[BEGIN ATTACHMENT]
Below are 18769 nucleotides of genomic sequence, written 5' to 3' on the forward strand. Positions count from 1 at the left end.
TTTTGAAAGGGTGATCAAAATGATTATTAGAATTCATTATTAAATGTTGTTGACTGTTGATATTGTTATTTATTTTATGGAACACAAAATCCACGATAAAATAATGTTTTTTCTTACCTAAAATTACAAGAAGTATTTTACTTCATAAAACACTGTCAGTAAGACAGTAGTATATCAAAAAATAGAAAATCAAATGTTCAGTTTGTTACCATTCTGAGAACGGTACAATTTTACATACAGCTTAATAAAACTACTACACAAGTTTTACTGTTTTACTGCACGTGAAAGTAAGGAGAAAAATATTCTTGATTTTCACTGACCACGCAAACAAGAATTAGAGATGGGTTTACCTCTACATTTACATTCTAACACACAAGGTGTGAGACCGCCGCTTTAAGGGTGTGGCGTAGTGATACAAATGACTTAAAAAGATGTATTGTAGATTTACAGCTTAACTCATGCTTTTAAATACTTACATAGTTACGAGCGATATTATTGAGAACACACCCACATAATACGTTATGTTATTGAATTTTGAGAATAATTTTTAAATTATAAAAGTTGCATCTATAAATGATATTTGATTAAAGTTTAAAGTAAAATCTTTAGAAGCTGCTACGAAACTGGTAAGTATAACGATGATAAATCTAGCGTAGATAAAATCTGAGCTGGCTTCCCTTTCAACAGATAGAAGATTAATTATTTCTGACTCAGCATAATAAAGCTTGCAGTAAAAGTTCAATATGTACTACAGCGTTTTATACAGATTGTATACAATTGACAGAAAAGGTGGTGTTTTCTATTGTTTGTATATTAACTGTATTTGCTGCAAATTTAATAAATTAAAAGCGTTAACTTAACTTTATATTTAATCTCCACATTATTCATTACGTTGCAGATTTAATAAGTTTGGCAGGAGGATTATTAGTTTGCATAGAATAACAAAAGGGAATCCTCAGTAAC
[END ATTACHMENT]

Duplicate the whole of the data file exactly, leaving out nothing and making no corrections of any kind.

Below are 18769 nucleotides of genomic sequence, written 5' to 3' on the forward strand. Positions count from 1 at the left end.
TTTTGAAAGGGTGATCAAAATGATTATTAGAATTCATTATTAAATGTTGTTGACTGTTGATATTGTTATTTATTTTATGGAACACAAAATCCACGATAAAATAATGTTTTTTCTTACCTAAAATTACAAGAAGTATTTTACTTCATAAAACACTGTCAGTAAGACAGTAGTATATCAAAAAATAGAAAATCAAATGTTCAGTTTGTTACCATTCTGAGAACGGTACAATTTTACATACAGCTTAATAAAACTACTACACAAGTTTTACTGTTTTACTGCACGTGAAAGTAAGGAGAAAAATATTCTTGATTTTCACTGACCACGCAAACAAGAATTAGAGATGGGTTTACCTCTACATTTACATTCTAACACACAAGGTGTGAGACCGCCGCTTTAAGGGTGTGGCGTAGTGATACAAATGACTTAAAAAGATGTATTGTAGATTTACAGCTTAACTCATGCTTTTAAATACTTACATAGTTACGAGCGATATTATTGAGAACACACCCACATAATACGTTATGTTATTGAATTTTGAGAATAATTTTTAAATTATAAAAGTTGCATCTATAAATGATATTTGATTAAAGTTTAAAGTAAAATCTTTAGAAGCTGCTACGAAACTGGTAAGTATAACGATGATAAATCTAGCGTAGATAAAATCTGAGCTGGCTTCCCTTTCAACAGATAGAAGATTAATTATTTCTGACTCAGCATAATAAAGCTTGCAGTAAAAGTTCAATATGTACTACAGCGTTTTATACAGATTGTATACAATTGACAGAAAAGGTGGTGTTTTCTATTGTTTGTATATTAACTGTATTTGCTGCAAATTTAATAAATTAAAAGCGTTAACTTAACTTTATATTTAATCTCCACATTATTCATTACGTTGCAGATTTAATAAGTTTGGCAGGAGGATTATTAGTTTGCATAGAATAACAAAAGGGAATCCTCAGTAAC